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Of politics and pools



Swimming pools may typically cool people off, but Missoula’s aquatics project generated plenty of heat at the Oct. 17 Council meeting, where four people railed against the project’s progression since voters in 2003 approved $8.1 million in bonds to fund the project. The locals asked Council to put the plan on hold, saying city misinformation might be grounds for a lawsuit.

The plan to replace Missoula’s old swimming pools with an indoor center at McCormick Park and an outdoor center—including a 50-meter pool—at Playfair Park has run into trouble since the election. Skyrocketing construction costs pushed the price tag to more than $12 million, according to Parks and Recreation Director Donna Gaukler, though the city has kept up by scaling back features and securing more money from local government.

The main contention at the meeting was that the approved ballot included a 50-meter pool at Playfair Park. Now, however, the pool is reliant on private fund-raising, according to former Council member Larry Anderson.

“I think the project that is going on is substantially different than what was presented to the voters,” he said.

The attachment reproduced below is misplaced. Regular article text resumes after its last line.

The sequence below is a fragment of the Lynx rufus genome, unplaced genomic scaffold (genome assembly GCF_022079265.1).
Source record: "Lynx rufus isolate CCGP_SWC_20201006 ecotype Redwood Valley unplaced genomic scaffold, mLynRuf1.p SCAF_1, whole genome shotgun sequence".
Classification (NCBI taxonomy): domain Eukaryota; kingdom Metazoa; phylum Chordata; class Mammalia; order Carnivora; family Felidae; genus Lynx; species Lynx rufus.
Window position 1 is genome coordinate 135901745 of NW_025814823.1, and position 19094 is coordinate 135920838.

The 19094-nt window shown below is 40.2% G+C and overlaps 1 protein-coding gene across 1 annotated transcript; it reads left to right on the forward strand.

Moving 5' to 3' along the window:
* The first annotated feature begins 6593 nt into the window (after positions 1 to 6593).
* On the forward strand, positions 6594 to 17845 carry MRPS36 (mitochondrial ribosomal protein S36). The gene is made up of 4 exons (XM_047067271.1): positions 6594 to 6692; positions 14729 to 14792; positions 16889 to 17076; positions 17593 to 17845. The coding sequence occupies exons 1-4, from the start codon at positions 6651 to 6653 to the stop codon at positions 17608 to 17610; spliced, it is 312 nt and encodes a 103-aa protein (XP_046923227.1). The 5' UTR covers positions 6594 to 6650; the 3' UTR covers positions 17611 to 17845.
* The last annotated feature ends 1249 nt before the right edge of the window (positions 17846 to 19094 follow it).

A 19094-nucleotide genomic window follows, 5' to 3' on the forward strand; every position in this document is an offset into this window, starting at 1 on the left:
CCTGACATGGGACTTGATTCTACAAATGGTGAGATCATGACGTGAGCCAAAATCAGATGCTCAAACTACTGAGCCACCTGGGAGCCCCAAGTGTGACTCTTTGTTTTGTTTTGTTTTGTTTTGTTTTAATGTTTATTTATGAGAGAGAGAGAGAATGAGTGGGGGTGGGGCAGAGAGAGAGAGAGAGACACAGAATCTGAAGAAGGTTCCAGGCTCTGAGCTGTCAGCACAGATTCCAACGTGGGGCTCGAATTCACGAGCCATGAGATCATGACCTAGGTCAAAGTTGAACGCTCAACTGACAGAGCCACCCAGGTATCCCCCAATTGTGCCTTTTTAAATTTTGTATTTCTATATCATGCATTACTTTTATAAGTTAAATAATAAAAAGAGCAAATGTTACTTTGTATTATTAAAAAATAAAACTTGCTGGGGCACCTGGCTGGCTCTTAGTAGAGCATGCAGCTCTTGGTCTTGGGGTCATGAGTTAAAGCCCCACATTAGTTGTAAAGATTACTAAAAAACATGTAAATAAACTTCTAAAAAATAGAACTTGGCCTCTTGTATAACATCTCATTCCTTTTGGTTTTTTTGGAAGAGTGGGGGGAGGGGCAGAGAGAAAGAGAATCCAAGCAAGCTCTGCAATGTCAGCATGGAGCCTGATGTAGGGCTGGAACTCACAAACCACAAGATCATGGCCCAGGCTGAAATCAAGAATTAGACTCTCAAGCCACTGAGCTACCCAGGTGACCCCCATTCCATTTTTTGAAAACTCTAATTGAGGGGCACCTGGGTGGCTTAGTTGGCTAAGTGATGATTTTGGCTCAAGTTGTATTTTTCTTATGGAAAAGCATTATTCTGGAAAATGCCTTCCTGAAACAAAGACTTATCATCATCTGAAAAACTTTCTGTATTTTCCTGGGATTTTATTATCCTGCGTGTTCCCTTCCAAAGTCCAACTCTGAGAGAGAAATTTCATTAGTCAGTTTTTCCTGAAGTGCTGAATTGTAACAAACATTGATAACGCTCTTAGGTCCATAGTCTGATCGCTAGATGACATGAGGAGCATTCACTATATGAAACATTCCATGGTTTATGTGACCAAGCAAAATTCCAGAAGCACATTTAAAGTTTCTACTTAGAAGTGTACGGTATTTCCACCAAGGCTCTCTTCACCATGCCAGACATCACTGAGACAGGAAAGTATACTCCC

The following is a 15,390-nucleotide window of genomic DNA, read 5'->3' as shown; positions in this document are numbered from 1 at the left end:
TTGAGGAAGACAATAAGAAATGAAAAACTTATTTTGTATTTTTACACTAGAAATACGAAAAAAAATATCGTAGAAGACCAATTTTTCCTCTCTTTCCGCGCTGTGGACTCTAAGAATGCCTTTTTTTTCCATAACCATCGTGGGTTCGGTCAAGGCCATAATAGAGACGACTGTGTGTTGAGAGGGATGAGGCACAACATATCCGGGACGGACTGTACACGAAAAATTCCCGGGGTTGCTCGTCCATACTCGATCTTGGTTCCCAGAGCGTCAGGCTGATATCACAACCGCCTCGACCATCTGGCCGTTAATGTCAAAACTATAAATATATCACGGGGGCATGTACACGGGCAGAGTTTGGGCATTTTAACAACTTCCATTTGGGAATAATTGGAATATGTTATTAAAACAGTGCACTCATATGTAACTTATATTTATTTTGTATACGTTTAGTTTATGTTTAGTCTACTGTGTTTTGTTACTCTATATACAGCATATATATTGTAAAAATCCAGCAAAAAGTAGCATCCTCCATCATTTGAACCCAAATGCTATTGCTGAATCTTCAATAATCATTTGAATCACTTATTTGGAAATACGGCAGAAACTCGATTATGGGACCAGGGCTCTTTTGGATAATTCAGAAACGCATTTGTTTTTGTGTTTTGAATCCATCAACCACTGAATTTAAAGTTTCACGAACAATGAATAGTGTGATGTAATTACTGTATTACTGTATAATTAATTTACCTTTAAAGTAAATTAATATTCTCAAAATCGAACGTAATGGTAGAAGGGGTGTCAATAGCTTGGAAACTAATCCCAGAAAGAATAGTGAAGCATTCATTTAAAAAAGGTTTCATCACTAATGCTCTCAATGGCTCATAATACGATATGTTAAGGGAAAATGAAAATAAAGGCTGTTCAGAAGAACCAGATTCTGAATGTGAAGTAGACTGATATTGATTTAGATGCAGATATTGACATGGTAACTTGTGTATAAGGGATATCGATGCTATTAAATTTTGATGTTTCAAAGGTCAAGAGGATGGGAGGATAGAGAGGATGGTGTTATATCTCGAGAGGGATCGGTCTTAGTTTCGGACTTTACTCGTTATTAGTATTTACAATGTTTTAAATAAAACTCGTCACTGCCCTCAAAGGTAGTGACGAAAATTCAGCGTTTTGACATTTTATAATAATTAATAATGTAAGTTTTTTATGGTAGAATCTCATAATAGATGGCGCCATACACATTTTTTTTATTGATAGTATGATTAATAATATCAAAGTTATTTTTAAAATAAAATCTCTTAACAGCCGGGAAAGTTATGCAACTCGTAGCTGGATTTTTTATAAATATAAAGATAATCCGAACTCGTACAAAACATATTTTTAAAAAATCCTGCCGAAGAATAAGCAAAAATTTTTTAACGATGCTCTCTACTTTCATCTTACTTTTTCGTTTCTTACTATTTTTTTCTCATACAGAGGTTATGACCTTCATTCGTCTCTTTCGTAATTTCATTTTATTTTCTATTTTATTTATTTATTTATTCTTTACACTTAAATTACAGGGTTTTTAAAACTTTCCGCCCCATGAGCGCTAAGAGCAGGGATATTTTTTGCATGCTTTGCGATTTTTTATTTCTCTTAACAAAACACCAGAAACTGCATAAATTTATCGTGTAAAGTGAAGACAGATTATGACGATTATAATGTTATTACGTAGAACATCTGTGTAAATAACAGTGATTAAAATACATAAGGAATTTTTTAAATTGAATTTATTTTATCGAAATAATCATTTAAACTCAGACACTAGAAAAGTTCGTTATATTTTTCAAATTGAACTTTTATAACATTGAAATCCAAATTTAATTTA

Jane Rectenwald, a member of the city’s local government study commission, says the voters and Council were misled.

Gaukler, who was not at the meeting, said the plan all along has been to privately fund the $1.4 million competitive 50-meter pool and the public campaign reflected that. Swim Missoula, the group raising the money, signed an agreement with the city on the matter. And though the ballot itself doesn’t reflect the complete funding plan, Gaukler says the resolution that put the proposal on the ballot spells out details of the 50-meter pool agreement as well as other details that simply couldn’t fit onto the ballot.

Two Council committees promised to look into the matter Oct. 19, and City Attorney Jim Nugent was asked to weigh in on the legal issues involved.


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